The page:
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CME/CE

FDA Approvals: Pomalidomide for Multiple Myeloma

  • Authors: News Author: Zosia Chustecka and Nick Mulcahy
    CME Author: Laurie Barclay, MD
  • CME/CE Released: 3/13/2013
  • THIS ACTIVITY HAS EXPIRED FOR CREDIT
  • Valid for credit through: 3/13/2014, 11:59 PM EST
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Target Audience and Goal Statement

This article is intended for primary care clinicians, pharmacists, oncologists, hematologists, and other specialists who care for patients with multiple myeloma.

The goal of this activity is to provide medical news to primary care clinicians and other healthcare professionals in order to enhance patient care.

Upon completion of this activity, participants will be able to:

  1. Describe the new FDA approval of pomalidomide for use in the treatment of multiple myeloma.
  2. Describe efficacy of pomalidomide for treatment of multiple myeloma.
  3. Describe safety concerns regarding pomalidomide when used in the treatment of multiple myeloma.


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Medscape, LLC, encourages Authors to identify investigational products or off-label uses of products regulated by the US Food and Drug Administration, at first mention and where appropriate in the content.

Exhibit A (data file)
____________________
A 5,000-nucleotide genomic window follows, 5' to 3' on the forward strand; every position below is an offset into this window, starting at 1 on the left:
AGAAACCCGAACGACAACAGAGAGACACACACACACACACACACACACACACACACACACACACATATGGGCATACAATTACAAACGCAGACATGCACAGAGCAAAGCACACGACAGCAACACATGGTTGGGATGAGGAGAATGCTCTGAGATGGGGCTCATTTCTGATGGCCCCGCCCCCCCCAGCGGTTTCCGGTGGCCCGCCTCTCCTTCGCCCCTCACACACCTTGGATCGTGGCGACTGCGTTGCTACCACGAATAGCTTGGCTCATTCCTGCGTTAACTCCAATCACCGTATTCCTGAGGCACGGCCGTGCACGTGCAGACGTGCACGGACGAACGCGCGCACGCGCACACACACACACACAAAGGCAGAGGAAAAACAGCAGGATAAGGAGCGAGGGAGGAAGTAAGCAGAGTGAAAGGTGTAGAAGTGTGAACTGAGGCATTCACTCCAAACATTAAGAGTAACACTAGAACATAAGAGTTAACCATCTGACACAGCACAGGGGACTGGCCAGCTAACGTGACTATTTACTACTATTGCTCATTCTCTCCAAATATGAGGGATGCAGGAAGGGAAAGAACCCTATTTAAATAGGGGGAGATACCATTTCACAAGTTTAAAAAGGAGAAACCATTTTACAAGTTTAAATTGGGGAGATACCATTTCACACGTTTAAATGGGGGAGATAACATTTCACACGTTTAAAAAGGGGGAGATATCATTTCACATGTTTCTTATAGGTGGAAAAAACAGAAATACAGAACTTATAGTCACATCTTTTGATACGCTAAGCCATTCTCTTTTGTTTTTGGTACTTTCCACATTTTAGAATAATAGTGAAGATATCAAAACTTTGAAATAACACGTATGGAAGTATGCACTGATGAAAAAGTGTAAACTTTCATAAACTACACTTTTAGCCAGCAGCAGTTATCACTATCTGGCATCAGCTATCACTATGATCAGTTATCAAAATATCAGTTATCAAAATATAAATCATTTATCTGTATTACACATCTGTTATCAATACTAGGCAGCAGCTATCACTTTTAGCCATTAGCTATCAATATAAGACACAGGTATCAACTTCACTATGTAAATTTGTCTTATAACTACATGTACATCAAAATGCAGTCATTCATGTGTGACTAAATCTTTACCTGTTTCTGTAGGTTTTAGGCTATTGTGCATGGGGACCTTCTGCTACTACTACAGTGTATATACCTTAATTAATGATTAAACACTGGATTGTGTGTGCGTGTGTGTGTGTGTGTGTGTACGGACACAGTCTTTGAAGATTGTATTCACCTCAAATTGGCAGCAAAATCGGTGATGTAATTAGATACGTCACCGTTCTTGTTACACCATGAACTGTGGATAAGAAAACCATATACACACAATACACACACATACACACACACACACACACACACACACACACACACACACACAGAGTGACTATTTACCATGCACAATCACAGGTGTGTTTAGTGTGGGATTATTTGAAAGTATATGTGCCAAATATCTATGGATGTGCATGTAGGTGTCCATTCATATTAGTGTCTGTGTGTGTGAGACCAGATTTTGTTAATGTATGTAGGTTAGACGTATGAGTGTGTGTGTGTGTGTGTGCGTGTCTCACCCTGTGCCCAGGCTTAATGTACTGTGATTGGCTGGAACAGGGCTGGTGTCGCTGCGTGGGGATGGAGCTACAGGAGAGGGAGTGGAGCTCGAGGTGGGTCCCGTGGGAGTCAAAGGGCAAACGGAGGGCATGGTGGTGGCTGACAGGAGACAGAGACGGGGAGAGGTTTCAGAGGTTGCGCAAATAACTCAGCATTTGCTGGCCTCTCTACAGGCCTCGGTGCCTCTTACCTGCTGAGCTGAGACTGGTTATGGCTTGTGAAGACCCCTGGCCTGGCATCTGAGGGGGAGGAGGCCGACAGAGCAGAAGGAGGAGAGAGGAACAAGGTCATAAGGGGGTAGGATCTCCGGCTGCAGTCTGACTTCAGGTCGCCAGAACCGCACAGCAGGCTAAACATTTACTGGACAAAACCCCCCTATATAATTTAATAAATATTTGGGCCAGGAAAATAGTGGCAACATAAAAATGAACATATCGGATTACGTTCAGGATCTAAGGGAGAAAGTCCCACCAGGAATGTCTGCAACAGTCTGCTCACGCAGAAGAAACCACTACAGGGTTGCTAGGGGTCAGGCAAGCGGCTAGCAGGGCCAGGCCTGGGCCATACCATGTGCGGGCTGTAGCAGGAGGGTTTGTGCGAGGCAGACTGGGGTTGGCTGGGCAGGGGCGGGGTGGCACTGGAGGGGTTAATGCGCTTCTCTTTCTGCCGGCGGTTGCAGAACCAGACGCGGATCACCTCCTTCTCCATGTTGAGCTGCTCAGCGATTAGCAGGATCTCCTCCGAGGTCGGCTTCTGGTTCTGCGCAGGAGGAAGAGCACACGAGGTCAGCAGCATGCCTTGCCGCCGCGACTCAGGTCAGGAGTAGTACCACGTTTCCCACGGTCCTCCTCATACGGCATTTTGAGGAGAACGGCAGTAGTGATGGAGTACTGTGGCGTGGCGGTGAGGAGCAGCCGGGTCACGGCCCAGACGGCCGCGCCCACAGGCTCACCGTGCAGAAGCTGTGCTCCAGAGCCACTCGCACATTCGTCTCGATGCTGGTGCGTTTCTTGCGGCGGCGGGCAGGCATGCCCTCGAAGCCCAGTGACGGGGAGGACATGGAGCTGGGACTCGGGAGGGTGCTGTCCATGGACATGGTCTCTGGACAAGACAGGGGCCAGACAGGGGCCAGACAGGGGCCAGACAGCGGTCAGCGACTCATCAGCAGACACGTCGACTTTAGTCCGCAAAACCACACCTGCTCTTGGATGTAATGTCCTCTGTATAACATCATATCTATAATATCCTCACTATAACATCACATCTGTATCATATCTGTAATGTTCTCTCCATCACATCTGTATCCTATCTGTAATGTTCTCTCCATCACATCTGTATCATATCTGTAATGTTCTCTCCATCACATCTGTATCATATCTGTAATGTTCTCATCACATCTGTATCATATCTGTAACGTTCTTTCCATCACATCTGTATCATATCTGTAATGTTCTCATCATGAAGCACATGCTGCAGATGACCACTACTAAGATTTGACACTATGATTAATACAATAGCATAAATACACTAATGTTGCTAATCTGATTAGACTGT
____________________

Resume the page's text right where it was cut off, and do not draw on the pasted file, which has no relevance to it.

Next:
Author(s)

  • Zosia Chustecka

    Zosia Chustecka is the News Editor for Medscape Oncology. A pharmacology graduate based in London, UK, she has edited and written extensively for publications aimed at clinician audiences. Winner of a 2011 Award for Excellence in Urology Health Reporting for an article on prostate cancer, her work also has been recognized by the British Medical Journalists Association, and recently she was awarded a Harvard University Fellowship on Cancer Genetics (May 2011) as well as a US National Press Foundation Cancer Issues Fellowship (October 2010). She can be reached at [email protected].

    Disclosures

    Disclosure: Zosia Chustecka has disclosed no relevant financial relationships.

  • Nick Mulcahy

    Nick Mulcahy is a senior journalist for Medscape Medical News and covers oncology. He was a recipient of a journalism fellowship from the National Press Foundation in 2010. Formerly, Nick was a freelance medical news reporter for 15 years. His byline appeared on washingtonpost.com, usnews.com, yahoo.com, and many other Web sites. He previously reported for International Medical News Group (Elsevier), MedPage Today, and HealthDay. Nick is also the former managing editor of breastcancer.org. A graduate of the University of Pennsylvania, Nick is based in Philadelphia. He can be contacted at [email protected].

    Disclosures

    Disclosure: Nick Mulcahy has disclosed no relevant financial relationships.